Of my own personal, first-hand ordeals with many severe natural phenomena of Planet Earth, none has resulted in serious personal tragedy. But I claim close-up experience with a tornado, hurricanes, blizzards, heat waves, cold waves, floods, droughts, volcanoes, and earthquakes. In 1973, several days after a small tornado passed within several hundred feet of the northern
school where I taught earth science, a half-dozen students joined me during lunch hour, pedaling a mile to view a spot in the nearby woods where the twister touchdown made it appear as though a giant rotary lawnmower had passed through. The current New Jersey disaster makes that experience insignificant as I soberly contemplate the horrific power of weather’s forces. Alabama
Each occurrence of events such as the recent major
earthquake and tsunami or the Japan Midwest flooding episodes of recent years brings with it many questions about “what God may be saying to us.” I do not question that God can control weather and send deadly storms. Psalm 148:8 references natural disasters accomplished at God’s bidding. Various translations state these events do His bidding, fulfill His Word, or obey His orders. Neither do I question that God’s omniscient foreknowledge may include every natural event happening now or yet to happen.
Since God has a higher purpose in mind for pain and suffering, premature, tragic, or mature-age death, and certainly, on a more cheerful note, the many joyful experiences we are blessed with most of the time, we must humbly endeavor to submit to the Creator’s plans and purposes. Those plans and purposes are far beyond human understanding. Man’s pronouncements about what we think God is doing, what we think God wouldn’t do if He were loving and benevolent, or what He ought to do according to our judgment, become impertinent, trivial, and foolish. However, we must not depreciate the grief which attends the human tragedy of this tornado outbreak.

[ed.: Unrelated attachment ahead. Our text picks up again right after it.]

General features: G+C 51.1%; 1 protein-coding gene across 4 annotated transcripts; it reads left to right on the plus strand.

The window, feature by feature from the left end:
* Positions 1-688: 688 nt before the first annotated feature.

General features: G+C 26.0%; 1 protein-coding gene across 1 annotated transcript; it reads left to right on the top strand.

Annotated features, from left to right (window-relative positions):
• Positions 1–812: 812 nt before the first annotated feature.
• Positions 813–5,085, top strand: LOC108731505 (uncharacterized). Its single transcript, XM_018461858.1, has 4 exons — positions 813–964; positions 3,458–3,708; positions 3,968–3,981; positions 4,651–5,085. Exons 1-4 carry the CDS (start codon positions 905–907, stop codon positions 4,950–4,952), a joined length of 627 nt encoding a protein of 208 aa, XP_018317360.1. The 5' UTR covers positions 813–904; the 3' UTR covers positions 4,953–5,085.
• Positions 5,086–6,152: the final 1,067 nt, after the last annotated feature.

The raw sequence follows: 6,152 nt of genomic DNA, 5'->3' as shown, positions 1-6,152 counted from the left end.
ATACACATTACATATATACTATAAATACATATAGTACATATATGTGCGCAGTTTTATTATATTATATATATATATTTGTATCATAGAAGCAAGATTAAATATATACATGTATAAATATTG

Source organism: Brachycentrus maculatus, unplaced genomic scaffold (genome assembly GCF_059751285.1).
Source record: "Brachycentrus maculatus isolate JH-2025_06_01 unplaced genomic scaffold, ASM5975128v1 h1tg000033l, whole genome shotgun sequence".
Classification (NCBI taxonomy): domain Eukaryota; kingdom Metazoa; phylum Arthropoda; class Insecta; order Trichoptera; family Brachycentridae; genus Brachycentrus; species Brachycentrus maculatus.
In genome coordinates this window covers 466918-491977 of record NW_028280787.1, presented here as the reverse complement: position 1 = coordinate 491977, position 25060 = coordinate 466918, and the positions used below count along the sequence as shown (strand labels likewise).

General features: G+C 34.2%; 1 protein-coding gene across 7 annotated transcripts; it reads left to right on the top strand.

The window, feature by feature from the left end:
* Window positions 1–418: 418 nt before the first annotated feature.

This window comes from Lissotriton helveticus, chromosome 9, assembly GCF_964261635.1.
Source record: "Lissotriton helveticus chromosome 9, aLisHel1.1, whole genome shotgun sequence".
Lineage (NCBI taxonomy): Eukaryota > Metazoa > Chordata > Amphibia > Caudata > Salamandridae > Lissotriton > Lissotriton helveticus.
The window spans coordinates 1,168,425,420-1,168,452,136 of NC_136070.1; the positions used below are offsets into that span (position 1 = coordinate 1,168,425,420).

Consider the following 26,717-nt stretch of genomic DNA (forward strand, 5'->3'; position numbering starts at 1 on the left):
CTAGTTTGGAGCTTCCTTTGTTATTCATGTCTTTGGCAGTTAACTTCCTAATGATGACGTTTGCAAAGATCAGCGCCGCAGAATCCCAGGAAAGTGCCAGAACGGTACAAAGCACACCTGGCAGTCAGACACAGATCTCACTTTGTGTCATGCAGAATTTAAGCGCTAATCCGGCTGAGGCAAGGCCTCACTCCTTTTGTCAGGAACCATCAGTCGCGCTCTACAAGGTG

We need frequent reminders of the ubiquitous severe events on earth throughout its history. The account of the creation of the heavens and earth in Genesis 1 recalls several events which were followed by the pronouncement that “God saw that it was good.” In the eons before and after God’s spirit moved on the face of the waters (Genesis 1:2) there were many manifestations of fierce and turbulent events as the earth acquired its features and characteristics. From the Big Bang until this very moment in earth history, the Second Law of Thermodynamics has operated as a God-ordained overlay of this universe. In brief, this means energy dissipates; things run down from a higher to a lower state of organization. Most of these events ultimately benefit humanity. Some, however, are violent, destructive, or fatally tragic.
tornado outbreak is a tragic natural disaster almost beyond comprehension. A web search of historic natural disasters brings the broader picture of life on earth into clearer focus. We are reminded of many similar past tragedies both prior to man’s advent and since the creation of man on this planet over many millennia. Human discovery of the fixed laws of nature and how to apply them has enriched our lives. Modern society is the product of technology powered by energy sources birthed in many wild geological events of the distant past. Those events would be considered violent and tragic by today’s standards. The Book of Job and other scriptures refer to many natural disasters over thousands of years. Alabama